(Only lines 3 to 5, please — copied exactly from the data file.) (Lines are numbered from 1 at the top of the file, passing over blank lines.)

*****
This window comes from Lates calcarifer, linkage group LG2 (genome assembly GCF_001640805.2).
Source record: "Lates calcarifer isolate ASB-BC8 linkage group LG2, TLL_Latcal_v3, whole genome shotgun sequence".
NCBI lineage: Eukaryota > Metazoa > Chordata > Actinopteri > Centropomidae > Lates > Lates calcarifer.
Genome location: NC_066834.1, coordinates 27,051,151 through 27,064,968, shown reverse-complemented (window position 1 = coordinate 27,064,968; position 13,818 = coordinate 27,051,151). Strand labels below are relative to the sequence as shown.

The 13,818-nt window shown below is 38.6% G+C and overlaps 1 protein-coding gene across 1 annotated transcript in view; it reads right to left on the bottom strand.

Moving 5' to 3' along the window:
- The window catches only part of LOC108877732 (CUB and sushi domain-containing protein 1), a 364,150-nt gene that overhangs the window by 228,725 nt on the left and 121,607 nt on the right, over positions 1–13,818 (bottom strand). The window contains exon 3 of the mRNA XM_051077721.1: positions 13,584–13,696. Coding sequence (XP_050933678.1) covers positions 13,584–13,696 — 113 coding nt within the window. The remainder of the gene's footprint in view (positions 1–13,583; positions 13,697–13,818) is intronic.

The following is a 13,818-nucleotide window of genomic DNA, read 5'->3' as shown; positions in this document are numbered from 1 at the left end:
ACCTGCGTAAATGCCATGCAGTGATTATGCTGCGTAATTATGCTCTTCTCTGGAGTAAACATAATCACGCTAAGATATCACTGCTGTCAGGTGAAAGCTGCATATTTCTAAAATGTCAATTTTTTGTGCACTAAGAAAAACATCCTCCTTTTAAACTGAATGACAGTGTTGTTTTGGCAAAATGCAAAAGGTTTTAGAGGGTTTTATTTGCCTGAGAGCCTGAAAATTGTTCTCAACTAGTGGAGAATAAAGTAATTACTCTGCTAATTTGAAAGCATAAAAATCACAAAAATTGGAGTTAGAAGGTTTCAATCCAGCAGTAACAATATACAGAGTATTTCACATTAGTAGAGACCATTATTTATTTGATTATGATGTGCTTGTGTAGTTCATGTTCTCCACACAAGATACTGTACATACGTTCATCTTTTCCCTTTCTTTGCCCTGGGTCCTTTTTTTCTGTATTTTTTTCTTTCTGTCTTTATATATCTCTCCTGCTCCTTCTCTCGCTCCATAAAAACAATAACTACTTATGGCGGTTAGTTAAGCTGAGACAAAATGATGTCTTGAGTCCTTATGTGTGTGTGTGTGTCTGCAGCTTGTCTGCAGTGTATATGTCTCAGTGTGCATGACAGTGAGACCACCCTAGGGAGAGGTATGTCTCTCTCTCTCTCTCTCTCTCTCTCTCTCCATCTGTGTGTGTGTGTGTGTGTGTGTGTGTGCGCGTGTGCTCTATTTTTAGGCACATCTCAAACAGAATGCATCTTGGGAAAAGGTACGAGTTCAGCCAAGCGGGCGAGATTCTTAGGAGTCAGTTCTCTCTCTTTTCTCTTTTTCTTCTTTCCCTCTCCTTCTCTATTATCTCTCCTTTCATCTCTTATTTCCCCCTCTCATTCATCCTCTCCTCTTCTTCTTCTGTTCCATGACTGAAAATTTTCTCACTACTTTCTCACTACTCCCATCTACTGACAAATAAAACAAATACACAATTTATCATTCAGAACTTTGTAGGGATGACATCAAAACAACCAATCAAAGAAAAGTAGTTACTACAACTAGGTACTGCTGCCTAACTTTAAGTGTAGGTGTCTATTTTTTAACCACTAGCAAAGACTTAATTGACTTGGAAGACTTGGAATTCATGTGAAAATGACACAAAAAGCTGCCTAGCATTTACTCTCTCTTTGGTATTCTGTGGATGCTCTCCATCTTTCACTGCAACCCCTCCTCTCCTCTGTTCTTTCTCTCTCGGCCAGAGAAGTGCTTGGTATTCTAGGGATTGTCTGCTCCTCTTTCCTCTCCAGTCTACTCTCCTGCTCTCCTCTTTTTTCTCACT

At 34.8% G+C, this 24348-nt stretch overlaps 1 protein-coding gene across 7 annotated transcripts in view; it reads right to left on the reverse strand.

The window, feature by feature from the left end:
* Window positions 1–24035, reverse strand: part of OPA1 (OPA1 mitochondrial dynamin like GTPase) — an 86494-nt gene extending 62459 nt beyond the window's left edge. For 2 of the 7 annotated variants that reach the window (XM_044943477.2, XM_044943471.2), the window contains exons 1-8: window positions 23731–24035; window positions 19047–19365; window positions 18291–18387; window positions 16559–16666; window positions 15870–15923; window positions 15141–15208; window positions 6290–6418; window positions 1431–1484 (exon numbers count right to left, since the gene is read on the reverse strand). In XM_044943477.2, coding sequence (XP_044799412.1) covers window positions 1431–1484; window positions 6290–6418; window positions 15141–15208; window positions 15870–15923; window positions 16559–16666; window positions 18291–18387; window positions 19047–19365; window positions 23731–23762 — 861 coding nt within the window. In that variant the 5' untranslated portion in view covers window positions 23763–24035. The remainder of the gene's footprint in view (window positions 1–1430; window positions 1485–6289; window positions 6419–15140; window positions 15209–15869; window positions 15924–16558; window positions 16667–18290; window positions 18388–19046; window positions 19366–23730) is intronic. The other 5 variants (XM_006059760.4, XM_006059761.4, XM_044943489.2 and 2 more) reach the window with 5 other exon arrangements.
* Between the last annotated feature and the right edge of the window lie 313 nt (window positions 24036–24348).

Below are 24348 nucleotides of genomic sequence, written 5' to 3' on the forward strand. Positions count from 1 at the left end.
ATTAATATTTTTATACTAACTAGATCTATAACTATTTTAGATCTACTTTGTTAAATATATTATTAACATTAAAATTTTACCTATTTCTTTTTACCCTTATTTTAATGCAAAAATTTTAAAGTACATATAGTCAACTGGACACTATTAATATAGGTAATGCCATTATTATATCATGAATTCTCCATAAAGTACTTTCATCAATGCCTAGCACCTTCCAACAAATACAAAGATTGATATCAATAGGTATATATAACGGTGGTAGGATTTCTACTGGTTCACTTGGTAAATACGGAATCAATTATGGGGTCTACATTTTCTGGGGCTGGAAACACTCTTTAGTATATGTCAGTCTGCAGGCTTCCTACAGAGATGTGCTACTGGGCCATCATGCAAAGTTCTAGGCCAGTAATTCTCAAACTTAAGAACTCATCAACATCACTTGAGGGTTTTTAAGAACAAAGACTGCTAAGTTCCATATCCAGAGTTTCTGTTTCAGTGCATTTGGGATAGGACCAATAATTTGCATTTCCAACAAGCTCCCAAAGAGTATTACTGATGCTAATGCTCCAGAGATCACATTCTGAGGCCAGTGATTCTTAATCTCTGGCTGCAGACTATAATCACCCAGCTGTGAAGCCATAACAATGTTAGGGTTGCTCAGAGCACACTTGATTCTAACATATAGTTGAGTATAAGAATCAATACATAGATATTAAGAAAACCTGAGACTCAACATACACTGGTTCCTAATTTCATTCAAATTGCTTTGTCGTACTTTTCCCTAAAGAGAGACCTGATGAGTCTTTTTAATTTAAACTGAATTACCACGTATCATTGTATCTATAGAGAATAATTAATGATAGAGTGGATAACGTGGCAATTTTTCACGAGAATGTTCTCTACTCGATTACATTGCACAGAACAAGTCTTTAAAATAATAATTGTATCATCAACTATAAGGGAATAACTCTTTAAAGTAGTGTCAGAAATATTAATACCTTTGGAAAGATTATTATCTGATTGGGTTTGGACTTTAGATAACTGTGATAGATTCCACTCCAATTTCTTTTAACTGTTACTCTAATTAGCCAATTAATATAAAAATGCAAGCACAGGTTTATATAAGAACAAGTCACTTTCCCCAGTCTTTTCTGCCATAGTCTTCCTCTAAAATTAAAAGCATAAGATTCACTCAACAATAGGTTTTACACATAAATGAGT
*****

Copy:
NCBI lineage: Eukaryota > Metazoa > Chordata > Actinopteri > Centropomidae > Lates > Lates calcarifer.
Genome location: NC_066834.1, coordinates 27,051,151 through 27,064,968, shown reverse-complemented (window position 1 = coordinate 27,064,968; position 13,818 = coordinate 27,051,151). Strand labels below are relative to the sequence as shown.

The 13,818-nt window shown below is 38.6% G+C and overlaps 1 protein-coding gene across 1 annotated transcript in view; it reads right to left on the bottom strand.